All in all I find the prosecution has not proved the charge of embezzlement against any of the accused in count 1. In his opinion the gentleman assessor advised me to find all accused persons not guilty on count 1 and to acquit them. For the reasons I have given in this judgment I agree with that advice. I find A1, A2 and A3 not guilty on count 1 and acquit them.
That leaves the alternative count. The charge there is causing financial loss. To prove the offence the prosecution must show the following elements to be present:
- that the accused persons were employed by a public body
- that there was an act or omission by the accused
- that accused’s employer (Government) suffered financial loss
- that the accused knew or had reason to know that the act or omission would result in financial loss to the employer
It is not contested the accused persons worked for the National Drugs Authority, a public body. As for the second element it is the prosecution case all the three accused in the performance of their duties omitted to ensure US$232,011 was banked on the accounts of the National Drugs Authority. In the event A1 was Senior Accountant. As such he kept the receipts, deposit slips as well as summary sheets. He did banking reconciliation. Where A1 found any error in the accounting system he was to rectify it using a journal voucher. Indeed he did the posting. As for A2 it was her duty to do banking. Evidence was led that there had been banking delays, as noted in the management letter. It was however the testimony of A2 that by the end of the financial year all revenue had been banked. Indeed no summary sheets or deposit slips were produced as evidence of money not banked. There was no evidence to show A2 had received revenue she did not bank. It was noted concerning count 1 that A3 worked in the Accounts Department as Accounts Assistant. I hasten to add that she worked together with one Sandra Nanyonjo. One of her duties was to issue receipts .The receipts were in triplicate. Evidence was led on behalf of the prosecution regarding discrepancies between details on the original receipts and details on duplicates. Those variations related to names, dates and amounts of money involved. Exhibits P.2 and P.3 contain those receipts and PW3 as well as PW4 gave testimony concerning them. There were revelations also hinting at postings which were said not to have gone to the bank due to reversals made. The argument was that reversals or mispostings should have gone to the cash collection account rather than go to creditors. I note however that the prosecution for uncertain reasons did not produce in court original receipts for necessary comparison with those A3 allegedly fraudulently made. As such no basis exists to hold her culpable for the questioned duplicates. I have noted earlier that no evidence was led to show A2 did not bank all the revenue she was entrusted with banking. Regarding A1, he was the person who was responsible for banking reconciliation, journal vouchers, reversals and posting generally. It is evident that the person posting depends on the raising of the voucher. But we ought to bear in mind that in the scheme of things what is apparent in the system must have a basis in primary documents such as reconciliation statements, banking slips and indeed summary sheets. It is from those that one can predicate what banking was done, when and how. Evidently those were missing. One cannot say there was anything amiss with banking in the absence of those documents. It is not disputed the postings could have been unorthodox but evidence of non-banking would be required especially where no complaint exists from the employer alleged to have suffered loss.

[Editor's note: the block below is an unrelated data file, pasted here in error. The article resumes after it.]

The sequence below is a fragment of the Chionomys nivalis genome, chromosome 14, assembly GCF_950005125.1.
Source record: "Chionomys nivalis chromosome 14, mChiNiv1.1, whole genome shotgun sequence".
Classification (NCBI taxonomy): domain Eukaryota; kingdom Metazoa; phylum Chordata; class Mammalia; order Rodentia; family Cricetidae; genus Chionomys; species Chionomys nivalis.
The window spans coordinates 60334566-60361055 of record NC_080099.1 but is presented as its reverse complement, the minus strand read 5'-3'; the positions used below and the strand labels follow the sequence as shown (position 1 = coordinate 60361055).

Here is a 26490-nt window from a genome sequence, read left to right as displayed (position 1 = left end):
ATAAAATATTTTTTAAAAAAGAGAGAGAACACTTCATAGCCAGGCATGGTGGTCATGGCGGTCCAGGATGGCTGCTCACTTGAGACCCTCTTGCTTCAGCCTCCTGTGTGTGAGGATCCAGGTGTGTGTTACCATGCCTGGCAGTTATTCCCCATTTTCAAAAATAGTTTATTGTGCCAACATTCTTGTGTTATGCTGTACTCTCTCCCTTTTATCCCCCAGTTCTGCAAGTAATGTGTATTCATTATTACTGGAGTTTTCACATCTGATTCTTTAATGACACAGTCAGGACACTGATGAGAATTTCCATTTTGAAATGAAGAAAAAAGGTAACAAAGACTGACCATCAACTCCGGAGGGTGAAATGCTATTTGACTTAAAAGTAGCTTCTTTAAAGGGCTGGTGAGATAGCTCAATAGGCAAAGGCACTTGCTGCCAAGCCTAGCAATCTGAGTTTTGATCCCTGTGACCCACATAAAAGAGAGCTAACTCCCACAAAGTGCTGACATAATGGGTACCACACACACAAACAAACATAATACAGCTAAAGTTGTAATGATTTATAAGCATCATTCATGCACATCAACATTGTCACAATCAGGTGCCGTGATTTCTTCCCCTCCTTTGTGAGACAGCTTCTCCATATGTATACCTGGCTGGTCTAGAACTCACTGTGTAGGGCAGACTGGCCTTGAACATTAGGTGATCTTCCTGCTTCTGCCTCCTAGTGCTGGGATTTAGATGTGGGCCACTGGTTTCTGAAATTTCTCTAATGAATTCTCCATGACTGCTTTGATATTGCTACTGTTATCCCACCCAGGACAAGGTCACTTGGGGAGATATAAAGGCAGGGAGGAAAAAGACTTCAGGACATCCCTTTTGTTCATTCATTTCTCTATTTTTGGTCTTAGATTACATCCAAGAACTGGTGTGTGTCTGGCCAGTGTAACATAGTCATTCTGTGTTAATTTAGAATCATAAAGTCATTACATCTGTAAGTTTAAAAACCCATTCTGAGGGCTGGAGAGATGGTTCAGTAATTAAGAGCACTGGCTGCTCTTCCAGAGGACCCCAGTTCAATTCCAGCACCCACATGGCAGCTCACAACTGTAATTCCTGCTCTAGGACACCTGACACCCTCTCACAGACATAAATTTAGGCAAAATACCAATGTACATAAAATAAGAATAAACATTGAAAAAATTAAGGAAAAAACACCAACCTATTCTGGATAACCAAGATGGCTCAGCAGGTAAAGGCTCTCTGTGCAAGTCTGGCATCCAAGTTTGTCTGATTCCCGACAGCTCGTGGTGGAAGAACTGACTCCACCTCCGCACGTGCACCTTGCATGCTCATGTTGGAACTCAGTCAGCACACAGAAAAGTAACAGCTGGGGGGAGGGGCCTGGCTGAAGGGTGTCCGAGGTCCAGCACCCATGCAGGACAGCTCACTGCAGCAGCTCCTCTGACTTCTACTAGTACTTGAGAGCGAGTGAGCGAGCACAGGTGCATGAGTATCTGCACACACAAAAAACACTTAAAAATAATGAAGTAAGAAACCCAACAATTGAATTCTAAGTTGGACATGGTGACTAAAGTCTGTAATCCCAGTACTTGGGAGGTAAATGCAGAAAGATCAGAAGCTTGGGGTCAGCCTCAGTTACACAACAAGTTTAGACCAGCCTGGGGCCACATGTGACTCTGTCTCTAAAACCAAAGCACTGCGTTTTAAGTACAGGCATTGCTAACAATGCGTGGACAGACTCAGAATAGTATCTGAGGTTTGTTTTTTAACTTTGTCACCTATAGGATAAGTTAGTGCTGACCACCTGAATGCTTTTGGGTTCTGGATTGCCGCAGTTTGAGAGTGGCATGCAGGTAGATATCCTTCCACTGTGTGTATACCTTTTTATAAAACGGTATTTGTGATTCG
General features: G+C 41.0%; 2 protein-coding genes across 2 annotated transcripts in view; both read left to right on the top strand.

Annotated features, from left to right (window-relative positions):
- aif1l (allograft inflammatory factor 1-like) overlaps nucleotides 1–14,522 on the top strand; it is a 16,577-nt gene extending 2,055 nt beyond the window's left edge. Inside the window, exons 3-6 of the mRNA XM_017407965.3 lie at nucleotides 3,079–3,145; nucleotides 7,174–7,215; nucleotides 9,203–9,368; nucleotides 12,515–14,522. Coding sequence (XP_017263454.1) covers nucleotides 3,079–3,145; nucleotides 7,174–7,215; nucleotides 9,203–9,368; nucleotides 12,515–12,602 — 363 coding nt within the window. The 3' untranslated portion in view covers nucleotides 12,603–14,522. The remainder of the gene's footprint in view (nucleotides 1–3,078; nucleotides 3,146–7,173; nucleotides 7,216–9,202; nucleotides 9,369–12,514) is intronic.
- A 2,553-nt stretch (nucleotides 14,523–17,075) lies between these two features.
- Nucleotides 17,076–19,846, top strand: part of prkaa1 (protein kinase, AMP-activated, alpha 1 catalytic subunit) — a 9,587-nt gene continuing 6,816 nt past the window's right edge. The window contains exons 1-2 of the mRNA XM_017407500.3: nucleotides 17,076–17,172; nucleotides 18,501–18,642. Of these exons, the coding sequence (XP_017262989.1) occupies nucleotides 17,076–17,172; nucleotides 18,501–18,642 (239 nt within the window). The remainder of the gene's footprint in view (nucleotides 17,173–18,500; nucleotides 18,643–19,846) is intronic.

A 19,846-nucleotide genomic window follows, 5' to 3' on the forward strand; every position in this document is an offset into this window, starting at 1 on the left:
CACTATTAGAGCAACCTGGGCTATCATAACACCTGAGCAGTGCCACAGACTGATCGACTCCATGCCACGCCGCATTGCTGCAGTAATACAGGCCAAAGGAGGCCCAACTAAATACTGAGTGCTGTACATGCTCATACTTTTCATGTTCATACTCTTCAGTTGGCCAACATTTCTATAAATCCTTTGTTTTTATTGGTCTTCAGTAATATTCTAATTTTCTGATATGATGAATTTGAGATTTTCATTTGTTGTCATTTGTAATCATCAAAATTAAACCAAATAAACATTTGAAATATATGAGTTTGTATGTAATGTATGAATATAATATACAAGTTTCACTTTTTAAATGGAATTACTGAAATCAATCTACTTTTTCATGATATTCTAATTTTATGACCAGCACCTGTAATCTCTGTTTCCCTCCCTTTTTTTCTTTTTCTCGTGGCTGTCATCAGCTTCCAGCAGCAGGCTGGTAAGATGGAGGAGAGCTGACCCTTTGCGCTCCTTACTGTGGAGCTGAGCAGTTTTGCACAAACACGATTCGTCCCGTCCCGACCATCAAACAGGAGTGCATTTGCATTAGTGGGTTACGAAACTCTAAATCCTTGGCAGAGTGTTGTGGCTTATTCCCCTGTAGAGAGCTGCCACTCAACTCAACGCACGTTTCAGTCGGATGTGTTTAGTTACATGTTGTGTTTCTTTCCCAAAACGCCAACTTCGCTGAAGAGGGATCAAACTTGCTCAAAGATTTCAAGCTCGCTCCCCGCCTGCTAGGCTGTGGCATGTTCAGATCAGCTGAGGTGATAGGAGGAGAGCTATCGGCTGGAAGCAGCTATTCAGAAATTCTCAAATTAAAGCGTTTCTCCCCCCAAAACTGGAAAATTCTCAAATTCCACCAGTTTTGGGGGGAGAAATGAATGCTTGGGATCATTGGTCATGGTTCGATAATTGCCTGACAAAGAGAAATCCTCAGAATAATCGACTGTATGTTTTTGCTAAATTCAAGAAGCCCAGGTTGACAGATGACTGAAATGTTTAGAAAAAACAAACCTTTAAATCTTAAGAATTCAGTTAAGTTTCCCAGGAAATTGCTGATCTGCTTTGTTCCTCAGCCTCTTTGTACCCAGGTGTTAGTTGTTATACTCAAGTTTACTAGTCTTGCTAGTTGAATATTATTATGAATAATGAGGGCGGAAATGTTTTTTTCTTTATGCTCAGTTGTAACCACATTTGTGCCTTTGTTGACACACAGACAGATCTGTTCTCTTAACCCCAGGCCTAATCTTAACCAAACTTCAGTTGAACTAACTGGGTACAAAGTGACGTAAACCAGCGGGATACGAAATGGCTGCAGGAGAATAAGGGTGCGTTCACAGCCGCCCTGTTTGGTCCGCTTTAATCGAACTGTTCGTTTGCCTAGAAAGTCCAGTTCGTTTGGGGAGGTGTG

It has been noted that the alternative count is premised on the failure of the accused persons to ensure US$232,011 was banked. Prosecution submitted that when the money was not banked loss ensued. No evidence was adduced by the prosecution to show that money was not banked. The onus is on the prosecution to prove its allegation beyond reasonable doubt. I find the prosecution has failed to prove beyond reasonable doubt that any loss resulted to the employer of the accused persons A1, A2, or A3.
Having found as I do regarding loss it is moot to speculate on the knowledge of any of the accused regarding financial loss. No proof has been made of any loss.
All in all the prosecution has not adduced evidence to prove any of the accused persons culpable on the alternative count either. In agreement with the assessor I find the accused not guilty on the alternative count also.
In consequence I find none of the accused is culpable on any of the charges indicted. They are accordingly acquitted.
Paul K. Mugamba
9th September 2015